- Explore your period. This really goes without saying. However, just remember that without all the distraction of other periods getting in the way, you can truly spend some quality time with the period you are so passionate about. Take advantage of this to do some reading about a particular battle or, have a watch of some documentary film on the conflict. Explore new rules or discussions on various forums on the period. Get involved with others interested in the same topics as you. This "exploration" will give you a rewarding boost to your motivation.
- Cultivate the "One-step-further" attitude. Now that you are so focused take advantage of this to go a step further with your hobby. Perhaps you can make some rules specific measuring devises. How about getting some custom dice for your armies? How about making some custom "order" markers? Hmmm... of course, think of all the interesting and unique pieces of terrain you can craft (or buy) that make will make your period stand out. There are so many things you can do that will make your game look a cut-above the others, which in turn serves as a source of yet more motivation for you.
- Keep a Blog/Diary. This can be really useful. If it is a blog (public) you will probably gain some followers who have an interest in your little adventure. Take advantage of this. You can share interests, gain new insights, and generally obtain some motivation from such a thing. A blog/diary can also be useful to record your progress as you go along your little journey.
- Take advantage of temptation. Whenever you see a new game being played and start saying to yourself, "wow, that looks awesome. I wish I could play that game/period too", don't fret! Actually, take advantage of this little temptation. Look at ways you can duplicate the temptation with your current interest. For instance, lets say you see a marvelous game of Flames of War being played that involved a lot assault boats and infantry attacking across a river along this wonderful looking bridge. Instead of looking at this as something unique to Flames of War - or WW II wargaming for that matter, how about finding a way to play the same thing with your period you are so focused on instead. What a great idea! Maybe all those tanks are massed batteries of artillery, or heavy cavalry awaiting to cross in mass. All those infantry can be seen in their wooden assault boats. Sound good? Basically, when you see a great looking game going on that is not for you period, just look at the scenario being played. Use it as inspiration for your own games using the period that you are focused on.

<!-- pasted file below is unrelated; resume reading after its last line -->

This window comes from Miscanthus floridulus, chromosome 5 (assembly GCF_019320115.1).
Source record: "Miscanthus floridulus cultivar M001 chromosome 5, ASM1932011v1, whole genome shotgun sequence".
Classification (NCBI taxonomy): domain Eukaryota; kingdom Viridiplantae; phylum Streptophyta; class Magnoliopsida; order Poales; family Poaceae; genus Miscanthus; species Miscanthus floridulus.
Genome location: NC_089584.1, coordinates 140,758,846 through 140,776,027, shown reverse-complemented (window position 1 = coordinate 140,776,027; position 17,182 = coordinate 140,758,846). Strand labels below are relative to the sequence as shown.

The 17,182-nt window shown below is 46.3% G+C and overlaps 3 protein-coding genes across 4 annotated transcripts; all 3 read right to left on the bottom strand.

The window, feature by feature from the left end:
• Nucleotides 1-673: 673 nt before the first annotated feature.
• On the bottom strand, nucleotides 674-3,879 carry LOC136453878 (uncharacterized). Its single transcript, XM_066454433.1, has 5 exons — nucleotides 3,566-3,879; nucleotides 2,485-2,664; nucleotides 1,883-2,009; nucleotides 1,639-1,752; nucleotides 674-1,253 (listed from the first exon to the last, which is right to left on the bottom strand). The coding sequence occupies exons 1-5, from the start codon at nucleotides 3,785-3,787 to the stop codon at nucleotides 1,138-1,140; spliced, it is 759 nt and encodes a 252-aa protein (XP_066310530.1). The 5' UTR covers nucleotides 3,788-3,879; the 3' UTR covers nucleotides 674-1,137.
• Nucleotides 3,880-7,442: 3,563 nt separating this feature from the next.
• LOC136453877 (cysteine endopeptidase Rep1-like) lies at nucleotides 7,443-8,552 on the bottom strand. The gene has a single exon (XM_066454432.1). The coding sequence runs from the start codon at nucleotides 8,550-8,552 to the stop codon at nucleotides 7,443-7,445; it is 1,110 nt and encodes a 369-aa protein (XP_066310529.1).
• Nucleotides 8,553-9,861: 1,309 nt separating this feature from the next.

So, with all that understood, what's next? Ahhh... my mind wanders yet again.